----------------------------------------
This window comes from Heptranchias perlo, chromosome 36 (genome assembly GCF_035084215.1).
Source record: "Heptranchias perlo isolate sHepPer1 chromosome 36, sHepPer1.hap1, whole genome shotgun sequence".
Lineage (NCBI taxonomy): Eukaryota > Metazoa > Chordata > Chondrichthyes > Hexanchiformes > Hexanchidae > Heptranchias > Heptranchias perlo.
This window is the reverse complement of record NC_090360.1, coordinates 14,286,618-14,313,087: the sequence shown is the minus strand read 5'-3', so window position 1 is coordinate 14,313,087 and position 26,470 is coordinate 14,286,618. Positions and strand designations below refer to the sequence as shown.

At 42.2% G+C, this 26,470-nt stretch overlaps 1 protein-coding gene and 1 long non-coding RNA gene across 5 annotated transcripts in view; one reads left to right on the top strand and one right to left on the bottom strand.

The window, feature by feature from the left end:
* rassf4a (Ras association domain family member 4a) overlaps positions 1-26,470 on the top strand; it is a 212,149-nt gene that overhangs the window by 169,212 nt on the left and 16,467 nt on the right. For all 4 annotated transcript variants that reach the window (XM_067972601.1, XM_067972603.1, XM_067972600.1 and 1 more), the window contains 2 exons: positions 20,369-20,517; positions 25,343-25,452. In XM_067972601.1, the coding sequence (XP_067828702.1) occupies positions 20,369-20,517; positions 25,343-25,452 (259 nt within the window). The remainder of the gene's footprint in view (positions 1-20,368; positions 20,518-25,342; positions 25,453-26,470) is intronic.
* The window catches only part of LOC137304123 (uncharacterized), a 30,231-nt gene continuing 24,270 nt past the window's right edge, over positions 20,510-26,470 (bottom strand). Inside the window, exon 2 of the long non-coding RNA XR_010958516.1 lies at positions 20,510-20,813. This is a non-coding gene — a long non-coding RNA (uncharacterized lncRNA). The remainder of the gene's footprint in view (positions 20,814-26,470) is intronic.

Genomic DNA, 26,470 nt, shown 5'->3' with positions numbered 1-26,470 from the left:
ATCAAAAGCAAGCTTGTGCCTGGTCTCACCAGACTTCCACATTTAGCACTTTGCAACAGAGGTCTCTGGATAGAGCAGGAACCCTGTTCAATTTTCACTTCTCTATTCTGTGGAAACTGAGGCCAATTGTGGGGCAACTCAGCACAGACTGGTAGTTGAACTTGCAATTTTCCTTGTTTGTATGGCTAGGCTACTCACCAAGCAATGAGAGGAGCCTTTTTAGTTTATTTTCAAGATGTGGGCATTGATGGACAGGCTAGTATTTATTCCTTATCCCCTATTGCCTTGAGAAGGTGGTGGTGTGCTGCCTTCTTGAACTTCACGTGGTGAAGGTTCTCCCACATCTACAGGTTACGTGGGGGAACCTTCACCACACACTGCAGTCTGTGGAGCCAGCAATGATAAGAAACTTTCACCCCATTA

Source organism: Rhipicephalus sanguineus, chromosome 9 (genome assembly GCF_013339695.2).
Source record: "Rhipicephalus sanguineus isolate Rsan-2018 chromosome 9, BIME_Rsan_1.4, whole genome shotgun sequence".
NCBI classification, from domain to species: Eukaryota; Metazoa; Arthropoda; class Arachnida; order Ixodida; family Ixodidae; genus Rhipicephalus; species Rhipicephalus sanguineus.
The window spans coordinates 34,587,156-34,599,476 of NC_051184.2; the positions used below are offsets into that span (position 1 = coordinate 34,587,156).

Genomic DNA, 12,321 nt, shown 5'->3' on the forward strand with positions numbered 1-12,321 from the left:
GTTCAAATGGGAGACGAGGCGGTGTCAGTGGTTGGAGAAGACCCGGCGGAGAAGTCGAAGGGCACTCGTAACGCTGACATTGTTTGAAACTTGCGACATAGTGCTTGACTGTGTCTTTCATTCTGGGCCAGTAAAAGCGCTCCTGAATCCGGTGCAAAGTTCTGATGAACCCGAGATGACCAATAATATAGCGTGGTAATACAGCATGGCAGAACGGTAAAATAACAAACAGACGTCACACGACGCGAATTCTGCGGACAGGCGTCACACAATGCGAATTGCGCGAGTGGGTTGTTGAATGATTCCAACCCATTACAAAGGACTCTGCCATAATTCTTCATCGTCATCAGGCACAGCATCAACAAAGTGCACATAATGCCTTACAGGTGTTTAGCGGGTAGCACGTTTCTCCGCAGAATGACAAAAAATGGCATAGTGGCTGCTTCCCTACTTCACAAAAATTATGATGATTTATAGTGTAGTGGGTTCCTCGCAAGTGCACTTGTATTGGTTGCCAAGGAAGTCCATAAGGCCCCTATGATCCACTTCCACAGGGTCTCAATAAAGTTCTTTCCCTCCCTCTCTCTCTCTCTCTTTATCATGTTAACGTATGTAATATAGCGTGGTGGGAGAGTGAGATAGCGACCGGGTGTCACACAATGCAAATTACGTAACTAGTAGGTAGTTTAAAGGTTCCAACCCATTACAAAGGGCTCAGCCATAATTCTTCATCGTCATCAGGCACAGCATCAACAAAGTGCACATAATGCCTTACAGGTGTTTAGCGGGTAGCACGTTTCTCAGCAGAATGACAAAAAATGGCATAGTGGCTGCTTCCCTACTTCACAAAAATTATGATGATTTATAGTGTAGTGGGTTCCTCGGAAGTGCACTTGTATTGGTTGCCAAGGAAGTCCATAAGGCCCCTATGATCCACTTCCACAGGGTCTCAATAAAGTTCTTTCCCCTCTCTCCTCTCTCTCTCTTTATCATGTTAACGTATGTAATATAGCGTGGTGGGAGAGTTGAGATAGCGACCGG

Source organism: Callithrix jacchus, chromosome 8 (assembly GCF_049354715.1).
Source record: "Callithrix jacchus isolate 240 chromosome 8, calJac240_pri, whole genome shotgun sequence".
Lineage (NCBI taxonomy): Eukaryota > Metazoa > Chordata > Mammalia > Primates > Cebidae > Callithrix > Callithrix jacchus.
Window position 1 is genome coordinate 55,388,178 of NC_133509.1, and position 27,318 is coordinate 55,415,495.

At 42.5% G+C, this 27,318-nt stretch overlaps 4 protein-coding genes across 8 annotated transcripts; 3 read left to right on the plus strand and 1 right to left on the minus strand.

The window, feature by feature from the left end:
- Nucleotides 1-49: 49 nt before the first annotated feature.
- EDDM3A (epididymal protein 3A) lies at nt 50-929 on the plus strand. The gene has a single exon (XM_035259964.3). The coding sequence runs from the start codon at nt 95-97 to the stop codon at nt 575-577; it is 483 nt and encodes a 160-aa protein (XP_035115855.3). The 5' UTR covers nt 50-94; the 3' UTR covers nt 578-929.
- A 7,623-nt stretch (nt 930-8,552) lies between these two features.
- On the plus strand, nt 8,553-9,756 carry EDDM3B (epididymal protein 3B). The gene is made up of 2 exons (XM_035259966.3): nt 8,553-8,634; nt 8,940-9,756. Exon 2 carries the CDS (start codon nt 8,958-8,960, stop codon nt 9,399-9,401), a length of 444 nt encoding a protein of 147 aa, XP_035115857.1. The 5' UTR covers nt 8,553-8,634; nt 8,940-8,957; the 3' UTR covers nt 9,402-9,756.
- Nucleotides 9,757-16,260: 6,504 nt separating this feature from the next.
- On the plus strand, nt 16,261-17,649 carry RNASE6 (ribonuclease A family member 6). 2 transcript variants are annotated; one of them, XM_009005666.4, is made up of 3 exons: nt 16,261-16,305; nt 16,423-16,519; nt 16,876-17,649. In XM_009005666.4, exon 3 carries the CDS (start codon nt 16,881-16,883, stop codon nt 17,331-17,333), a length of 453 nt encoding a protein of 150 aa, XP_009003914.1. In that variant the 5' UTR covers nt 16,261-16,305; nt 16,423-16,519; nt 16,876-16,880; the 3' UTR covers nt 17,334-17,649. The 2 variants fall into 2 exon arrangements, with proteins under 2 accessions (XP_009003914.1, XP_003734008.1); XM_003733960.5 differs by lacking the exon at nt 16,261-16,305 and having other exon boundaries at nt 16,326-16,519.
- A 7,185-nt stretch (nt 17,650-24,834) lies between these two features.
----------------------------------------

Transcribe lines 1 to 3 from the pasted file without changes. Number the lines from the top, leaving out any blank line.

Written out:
This window comes from Heptranchias perlo, chromosome 36 (genome assembly GCF_035084215.1).
Source record: "Heptranchias perlo isolate sHepPer1 chromosome 36, sHepPer1.hap1, whole genome shotgun sequence".
Lineage (NCBI taxonomy): Eukaryota > Metazoa > Chordata > Chondrichthyes > Hexanchiformes > Hexanchidae > Heptranchias > Heptranchias perlo.